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Saturday, August 16, 2014

American Doctor Recruited To Help Fight Ebola in Nigeria



Miami doctor recruited to help fight Ebola in West Africa


MIAMI, Aug. 15, 2014 /PRNewswire-USNewswire/ -- Dr. Aileen Marty left Miami on Thursday on her way to Nigeria, where she will join a team of experts from around the world to help fight the Ebola virus.
Marty, who teaches at the FIU Herbert Wertheim College of Medicine, was recruited by the World Health Organization to serve with the Global Outbreak Alert and Response Network.

Marty is no stranger to Ebola or West Africa. In over 30 years of practicing medicine, 25 of them as a Navy doctor, she has traveled the world, visiting 50 countries and treating diseases like leprosy, dengue, malaria and Ebola.

In addition to treating patients in West Africa, her work within her team will be focused on threat analysis and risk assessment, areas where she has decades of experience. The fact that the FIU College of Medicine has extensive experience and resources in data analysis, she said, can be a significant asset in processing the information and lead to more efficient containment of the outbreak.

Marty served as commander, medical corps, in the U.S. Navy, specializing in tropical medicine, infectious disease pathology, disaster medicine, and in the science, medical response and policy involving weapons of mass destruction. She attended the Navy War College, where she trained in strategic studies, diplomacy, joint military operations and the art of war. The Navy's Bureau of Medicine and Surgery (BUMED) recognized her as an expert on chemical, biological, radiation and high-energy weapons and called on her to help develop plans, training and policy for government agencies including the White House and the National Security Administration.

Marty is one of only 403 people listed in the international roster as a member of the United Nations Monitoring and Verification Team for Weapons of Mass Destruction.  She is a graduate of the University of Miami School of Medicine.

For a video of Marty discussing Ebola, click here
To watch Marty's TEDxFIU talk on chemical and biological weapons, click here
Media Contact: Ileana Varela
305-348-4926news.fiu.edu
SOURCE Florida International University
RELATED LINKS
http://fiu.edu/

Ebola: UN health agency seeks to allay fears about air travel


NEW YORK, 13 August 2014 / PRN Africa / -- The United Nations World Health Organization (WHO) today sought to allay fears amid reports that airlines are suspending flights over the Ebola outbreak by sending out a social media messages with assurances that “unlike infections like influenza and tuberculosis, Ebola is not airborne.”

“The chance of having someone who is sick with Ebola getting in a plane is small,” WHO tweeted today. “Usually when someone is sick with Ebola, they are so unwell that they can't travel.”

The agency, which also gave a press conference providing "clarifications" on air travel, has declared the current outbreak in West Africa a public health emergency of international concern, while UN Secretary-General Ban Ki-moon has appointed Dr. David Nabarro as Senior United Nations System Coordinator for Ebola, in support of the work done by WHO Director-General, Dr. Margaret Chan and her team.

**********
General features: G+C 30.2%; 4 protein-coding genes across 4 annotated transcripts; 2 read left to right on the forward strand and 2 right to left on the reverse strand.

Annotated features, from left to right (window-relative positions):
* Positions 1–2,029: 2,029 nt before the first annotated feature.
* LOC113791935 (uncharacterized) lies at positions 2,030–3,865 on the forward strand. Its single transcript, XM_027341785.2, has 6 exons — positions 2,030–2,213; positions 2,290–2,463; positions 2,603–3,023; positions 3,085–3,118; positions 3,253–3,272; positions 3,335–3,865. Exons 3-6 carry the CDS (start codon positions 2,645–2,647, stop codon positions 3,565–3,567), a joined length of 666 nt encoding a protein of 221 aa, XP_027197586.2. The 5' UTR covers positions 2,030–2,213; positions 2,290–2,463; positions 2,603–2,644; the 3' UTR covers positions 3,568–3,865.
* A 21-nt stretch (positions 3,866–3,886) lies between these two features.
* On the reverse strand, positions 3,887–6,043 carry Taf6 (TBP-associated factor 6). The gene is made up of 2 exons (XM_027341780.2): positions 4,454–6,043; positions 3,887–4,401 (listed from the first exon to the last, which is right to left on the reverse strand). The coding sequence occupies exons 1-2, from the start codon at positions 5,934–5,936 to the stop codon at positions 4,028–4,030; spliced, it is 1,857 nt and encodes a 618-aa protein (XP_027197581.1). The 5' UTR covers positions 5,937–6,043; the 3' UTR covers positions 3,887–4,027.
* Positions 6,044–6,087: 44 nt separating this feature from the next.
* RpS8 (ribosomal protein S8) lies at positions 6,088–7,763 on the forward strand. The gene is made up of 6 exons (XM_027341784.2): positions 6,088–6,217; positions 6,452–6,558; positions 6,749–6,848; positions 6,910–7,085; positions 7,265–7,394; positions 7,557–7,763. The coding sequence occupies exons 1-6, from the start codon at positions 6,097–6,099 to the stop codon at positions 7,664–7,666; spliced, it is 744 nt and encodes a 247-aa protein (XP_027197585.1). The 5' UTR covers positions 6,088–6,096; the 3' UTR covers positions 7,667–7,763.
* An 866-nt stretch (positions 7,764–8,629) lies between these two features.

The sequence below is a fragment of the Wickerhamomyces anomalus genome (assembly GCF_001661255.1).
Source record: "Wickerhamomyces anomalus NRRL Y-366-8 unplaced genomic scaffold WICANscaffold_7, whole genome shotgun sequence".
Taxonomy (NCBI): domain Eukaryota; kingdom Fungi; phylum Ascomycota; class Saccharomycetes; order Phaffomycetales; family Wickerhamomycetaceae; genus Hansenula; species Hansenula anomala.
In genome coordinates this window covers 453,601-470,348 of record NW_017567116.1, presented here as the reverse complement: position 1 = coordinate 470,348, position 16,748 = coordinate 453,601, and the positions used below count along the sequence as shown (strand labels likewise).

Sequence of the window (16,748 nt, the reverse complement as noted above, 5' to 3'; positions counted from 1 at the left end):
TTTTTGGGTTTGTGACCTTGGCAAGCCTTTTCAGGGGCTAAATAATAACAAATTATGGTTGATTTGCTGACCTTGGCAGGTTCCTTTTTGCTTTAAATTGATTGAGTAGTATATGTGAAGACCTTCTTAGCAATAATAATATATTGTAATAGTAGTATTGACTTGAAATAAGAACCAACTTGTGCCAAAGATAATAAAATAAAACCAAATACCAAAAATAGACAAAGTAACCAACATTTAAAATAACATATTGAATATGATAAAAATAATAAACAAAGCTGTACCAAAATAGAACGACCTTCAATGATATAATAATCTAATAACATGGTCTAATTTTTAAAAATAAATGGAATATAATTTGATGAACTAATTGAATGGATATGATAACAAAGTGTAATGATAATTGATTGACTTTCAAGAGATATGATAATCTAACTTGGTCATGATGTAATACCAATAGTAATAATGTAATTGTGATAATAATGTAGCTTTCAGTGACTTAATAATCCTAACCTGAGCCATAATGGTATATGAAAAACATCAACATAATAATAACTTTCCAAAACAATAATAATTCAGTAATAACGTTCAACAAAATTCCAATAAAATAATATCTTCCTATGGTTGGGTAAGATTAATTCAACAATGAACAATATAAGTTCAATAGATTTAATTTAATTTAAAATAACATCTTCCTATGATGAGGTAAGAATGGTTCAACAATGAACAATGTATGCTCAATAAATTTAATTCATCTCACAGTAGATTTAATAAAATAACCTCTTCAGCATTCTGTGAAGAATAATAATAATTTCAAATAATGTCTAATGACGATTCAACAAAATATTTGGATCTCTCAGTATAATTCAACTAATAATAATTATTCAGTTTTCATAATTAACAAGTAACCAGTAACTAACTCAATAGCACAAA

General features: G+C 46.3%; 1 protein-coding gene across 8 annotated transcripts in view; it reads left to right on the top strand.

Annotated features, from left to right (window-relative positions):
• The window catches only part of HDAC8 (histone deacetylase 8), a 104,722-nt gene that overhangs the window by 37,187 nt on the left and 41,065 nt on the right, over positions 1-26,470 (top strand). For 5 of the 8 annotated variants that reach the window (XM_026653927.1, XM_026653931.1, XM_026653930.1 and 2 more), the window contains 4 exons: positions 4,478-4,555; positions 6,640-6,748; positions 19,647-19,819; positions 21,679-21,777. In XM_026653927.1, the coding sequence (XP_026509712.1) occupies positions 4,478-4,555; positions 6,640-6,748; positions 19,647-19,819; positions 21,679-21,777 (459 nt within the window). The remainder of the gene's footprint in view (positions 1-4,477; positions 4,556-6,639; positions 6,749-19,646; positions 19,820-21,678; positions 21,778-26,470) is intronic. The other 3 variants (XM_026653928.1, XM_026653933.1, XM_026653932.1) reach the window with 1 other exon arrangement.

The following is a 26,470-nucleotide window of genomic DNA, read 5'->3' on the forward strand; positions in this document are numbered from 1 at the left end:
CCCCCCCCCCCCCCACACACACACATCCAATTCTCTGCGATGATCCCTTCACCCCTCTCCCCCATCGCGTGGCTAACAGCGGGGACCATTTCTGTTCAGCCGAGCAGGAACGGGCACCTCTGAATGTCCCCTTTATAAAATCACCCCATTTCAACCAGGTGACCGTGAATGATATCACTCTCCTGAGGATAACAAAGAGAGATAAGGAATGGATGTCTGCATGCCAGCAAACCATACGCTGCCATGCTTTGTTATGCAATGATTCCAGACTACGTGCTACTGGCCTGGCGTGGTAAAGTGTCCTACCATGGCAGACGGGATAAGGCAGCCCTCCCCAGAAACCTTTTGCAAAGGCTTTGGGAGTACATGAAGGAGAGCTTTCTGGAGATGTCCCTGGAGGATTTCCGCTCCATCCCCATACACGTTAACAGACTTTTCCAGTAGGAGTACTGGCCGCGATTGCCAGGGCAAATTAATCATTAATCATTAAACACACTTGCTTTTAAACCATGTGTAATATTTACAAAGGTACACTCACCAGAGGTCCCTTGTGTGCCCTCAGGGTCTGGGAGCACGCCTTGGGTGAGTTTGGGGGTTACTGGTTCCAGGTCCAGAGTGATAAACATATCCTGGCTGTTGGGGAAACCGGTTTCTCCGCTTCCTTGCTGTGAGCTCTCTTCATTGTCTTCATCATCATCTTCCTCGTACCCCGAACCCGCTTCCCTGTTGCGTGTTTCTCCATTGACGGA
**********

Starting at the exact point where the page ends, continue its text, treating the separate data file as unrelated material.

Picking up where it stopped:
According to the latest WHO update, between 10 and 11 August, 128 new cases of Ebola virus disease, as well as 56 deaths, were reported from Guinea, Liberia, Nigeria, and Sierra Leone, bringing the total number of cases to 1,975 and deaths to 1,069.

The agency said in that update that contact tracing in Guinea, Nigeria, and Sierra Leone has resulted in a range between 94 per cent and 98 per cent of contacts of Ebola cases being identified and followed-up, but in Liberia, efforts are underway to strengthen contact tracing, but help is needed in this area.
WHO today said it is disappointed when airlines stop flying to West Africa. It is “hard to save lives if we and other health workers cannot get in,” the health agency tweeted following a press conference.
“Ebola-affected countries, international airlines are putting systems in place to screen passengers for possible infection,” WHO said. “Countries with big airport with high volumes of travellers are not the same as countries with land borders with Ebola-affected countries.”

WHO has repeatedly said the Ebola virus is highly contagious – but not airborne. Transmission requires close contact with the bodily fluids of an infected person, as can occur during health-care procedures, home care, or traditional burial practices, which involve the close contact of family members and friends with bodies.
The incubation period ranges from 2 to 21 days, but patients become contagious only after the onset of symptoms. As symptoms worsen, the ability to transmit the virus increases. As a result, patients are usually most likely to infect others at a severe stage of the disease, when they are visibly, and physically, too ill to travel.

The highest Ebola virus level is found in a dead body, according to WHO, hence, currently the highest risk of Ebola transmission is during burial ceremony.
SOURCE UN News Centre


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